Sword Catcher review: Detailed fantasy in new Cassandra Clare book series

Sword Catcher review: Detailed fantasy in new Cassandra Clare book series

From Cassandra Clare, author of the Shadowhunter Chronicles series comes a new adult fantasy with Sword Catcher. Our review…

sword catcher cassandra clare

Author Cassandra Clare is back and this time she has left her Shadowhunter world in the – erm – shadow for a brand new adult fantasy adventure with Sword Catcher, set in the ancient walled city of Castellane.

The story is told from two perspectives, that of Sword Catcher, Kel, who was taken as a boy from the local orphanage for his uncanny likeness to Castellane’s prince and brought up in the palace to take the true prince’s place should his life be in danger. 

Now as adults, Kel’s protection for the prince comes from a place of brotherly love rather than duty. However as the prince comes to marriage age, Kel realises his duties must go beyond that of physical protector to sociatal manipulator, and engages in the murkier depths of Castellane to do so. 

The book is also told from the perspective of Lin, a local healer from the diasporic people of Ashkar, who use a little magic and are shunned for doing so. All powerful magic in the world has been dispelled due to an ancient war betweer sorcerers, but when Lin comes into possession of an antique stone, she delves into old-forgetten magic to try and save the life of her best friend.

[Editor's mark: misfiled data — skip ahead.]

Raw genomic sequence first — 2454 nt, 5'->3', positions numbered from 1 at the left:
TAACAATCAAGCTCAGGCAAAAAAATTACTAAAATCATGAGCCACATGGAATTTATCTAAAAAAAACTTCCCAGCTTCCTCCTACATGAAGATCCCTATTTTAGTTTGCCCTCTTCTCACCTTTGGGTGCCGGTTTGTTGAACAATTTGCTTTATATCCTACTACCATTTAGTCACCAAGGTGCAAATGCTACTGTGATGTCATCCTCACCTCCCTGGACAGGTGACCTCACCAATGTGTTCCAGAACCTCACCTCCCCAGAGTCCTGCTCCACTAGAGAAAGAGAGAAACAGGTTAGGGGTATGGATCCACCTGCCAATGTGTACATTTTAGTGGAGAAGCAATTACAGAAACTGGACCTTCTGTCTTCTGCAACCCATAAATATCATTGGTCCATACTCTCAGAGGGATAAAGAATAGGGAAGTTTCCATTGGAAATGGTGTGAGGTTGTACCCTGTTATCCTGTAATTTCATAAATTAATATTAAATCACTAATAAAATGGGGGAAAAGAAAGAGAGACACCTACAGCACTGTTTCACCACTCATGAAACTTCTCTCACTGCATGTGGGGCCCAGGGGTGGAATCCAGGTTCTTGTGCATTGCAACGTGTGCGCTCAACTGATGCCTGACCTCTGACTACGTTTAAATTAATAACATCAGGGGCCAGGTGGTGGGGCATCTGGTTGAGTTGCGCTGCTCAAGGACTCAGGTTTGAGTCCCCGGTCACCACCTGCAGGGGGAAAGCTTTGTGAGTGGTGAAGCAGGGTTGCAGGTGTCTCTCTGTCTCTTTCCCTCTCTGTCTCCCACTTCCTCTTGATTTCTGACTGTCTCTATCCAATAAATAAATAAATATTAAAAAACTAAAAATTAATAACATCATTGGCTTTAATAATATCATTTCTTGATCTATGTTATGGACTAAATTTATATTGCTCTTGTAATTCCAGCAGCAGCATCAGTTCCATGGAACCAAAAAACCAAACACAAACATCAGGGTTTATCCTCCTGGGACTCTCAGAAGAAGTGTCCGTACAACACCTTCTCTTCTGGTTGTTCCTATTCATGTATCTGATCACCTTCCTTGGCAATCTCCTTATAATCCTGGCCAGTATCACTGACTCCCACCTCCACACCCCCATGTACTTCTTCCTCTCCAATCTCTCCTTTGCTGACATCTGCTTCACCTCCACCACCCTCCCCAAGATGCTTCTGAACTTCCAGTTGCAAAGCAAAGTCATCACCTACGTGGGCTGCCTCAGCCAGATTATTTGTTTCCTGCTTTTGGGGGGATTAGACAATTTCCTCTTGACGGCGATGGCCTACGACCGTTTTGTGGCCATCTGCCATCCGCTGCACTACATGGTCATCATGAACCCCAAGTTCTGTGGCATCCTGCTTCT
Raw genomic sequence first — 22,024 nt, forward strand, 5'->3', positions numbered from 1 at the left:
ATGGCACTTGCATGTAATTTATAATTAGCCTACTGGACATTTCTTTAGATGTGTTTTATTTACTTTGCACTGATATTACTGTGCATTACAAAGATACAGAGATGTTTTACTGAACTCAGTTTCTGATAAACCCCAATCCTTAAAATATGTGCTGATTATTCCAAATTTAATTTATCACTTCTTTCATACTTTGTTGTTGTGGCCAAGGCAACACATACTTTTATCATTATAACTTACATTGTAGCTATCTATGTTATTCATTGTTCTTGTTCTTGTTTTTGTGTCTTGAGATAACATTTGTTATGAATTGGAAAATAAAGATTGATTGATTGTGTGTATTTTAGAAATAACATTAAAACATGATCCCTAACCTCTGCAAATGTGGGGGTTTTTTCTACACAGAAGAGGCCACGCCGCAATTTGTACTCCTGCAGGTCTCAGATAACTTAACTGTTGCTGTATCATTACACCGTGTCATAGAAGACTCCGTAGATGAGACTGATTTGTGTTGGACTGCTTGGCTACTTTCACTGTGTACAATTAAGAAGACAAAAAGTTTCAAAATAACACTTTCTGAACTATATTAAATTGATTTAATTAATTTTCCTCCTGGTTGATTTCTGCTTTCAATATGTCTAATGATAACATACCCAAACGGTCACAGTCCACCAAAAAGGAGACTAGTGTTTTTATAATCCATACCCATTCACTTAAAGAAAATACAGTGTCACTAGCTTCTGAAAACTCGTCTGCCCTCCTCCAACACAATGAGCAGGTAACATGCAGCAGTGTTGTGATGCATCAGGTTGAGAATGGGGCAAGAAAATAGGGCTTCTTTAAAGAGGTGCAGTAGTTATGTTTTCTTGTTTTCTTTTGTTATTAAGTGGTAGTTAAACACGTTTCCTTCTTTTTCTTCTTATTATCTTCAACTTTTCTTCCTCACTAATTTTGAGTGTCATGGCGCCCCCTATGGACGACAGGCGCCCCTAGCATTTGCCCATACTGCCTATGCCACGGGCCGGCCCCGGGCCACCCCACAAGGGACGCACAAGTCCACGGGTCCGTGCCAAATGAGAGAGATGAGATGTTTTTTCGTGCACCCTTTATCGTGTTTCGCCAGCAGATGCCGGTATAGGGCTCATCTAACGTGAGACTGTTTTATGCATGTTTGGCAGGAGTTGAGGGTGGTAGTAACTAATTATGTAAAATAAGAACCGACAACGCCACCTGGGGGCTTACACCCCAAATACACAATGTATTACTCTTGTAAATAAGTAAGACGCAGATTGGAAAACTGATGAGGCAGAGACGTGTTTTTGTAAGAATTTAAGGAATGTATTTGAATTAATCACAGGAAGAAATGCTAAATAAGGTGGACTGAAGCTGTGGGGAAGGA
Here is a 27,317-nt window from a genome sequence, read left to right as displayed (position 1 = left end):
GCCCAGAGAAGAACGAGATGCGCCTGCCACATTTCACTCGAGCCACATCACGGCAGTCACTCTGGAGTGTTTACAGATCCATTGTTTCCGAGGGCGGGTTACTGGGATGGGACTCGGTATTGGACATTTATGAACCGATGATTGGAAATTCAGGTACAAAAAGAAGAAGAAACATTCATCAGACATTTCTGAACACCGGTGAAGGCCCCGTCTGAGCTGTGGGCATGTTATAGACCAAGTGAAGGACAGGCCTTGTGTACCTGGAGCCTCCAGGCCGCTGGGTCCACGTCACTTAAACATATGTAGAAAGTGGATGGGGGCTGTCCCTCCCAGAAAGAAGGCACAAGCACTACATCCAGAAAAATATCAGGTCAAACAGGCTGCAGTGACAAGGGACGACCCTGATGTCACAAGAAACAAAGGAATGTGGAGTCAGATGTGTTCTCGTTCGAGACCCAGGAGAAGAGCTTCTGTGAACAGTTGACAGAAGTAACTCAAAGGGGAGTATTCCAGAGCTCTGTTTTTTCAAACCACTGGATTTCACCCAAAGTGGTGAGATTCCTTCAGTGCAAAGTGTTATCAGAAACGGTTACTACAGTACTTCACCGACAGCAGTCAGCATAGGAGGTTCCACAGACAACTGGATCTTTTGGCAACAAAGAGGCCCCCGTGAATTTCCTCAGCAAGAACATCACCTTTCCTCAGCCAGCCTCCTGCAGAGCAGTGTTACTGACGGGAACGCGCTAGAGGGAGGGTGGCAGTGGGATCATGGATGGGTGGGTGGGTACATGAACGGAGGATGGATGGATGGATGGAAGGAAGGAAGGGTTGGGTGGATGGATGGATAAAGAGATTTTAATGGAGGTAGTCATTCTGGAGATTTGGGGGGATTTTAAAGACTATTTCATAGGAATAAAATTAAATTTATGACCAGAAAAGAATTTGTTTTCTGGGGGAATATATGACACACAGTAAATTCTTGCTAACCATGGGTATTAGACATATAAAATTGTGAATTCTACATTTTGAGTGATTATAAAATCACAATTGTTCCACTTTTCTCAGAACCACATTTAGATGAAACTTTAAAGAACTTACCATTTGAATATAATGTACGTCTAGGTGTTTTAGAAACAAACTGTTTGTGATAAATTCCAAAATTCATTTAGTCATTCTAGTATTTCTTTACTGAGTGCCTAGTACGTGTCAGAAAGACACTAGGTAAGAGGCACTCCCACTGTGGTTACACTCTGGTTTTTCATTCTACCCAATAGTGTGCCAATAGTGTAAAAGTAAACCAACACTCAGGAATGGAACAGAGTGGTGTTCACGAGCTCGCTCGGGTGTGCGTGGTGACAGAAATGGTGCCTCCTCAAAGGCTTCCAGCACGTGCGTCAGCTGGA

Telling the story from both the affluent and underprivileged sides of Castellane allows rich detail for Clare’s world, and there is a comprehensive account of the city’s history, politics and royal heirachy. Though this gives the reader a vivid picture of the world, getting to grips with it can feel quite arduous, making Sword Catcher a rather laboured read.

There are also large swathes of the book with little action. Kel’s job is primarily to make speeches and attend state dinners in lieu of the prince, which can feel a little disaapointing for someone named ‘Sword Catcher’. 

It’s similar for Lin’s side of the story. Clare gives her world a fiery and interesting history with magic but for Lin, this doesn’t mean fancy spells but mainly a long search for a book in her quest to heal her friend. 

Things do, however, start to get lively when Lin gets involved with crime lord the Ragpicker King. When Kel also embroils himself with the shady character, Lin and Kel’s world start to smartly intertwine and all that time spent discerning the complex streets of Castellane comes to fruition as the scope of both their actions start to be realised. 

There are also a couple of intriguing romances to keep readers hooked in a ‘will they won’t they’ trope, and after Clare’s commitment to world-building, emotional investment in the book’s characters almost sneak up on you, but it does so with aplomb.

When the Sword Catcher cliffanger finale takes place, it does so with finally a decent amount of action, and readers will feel genuinely connected to the characters’ fates, meaning you’ll be clamboring for the next book in the series. It’s just a shame it all comes quite late.

Sword Catcher by Cassandra Clare is out now. Read more reviews at SciFiNow.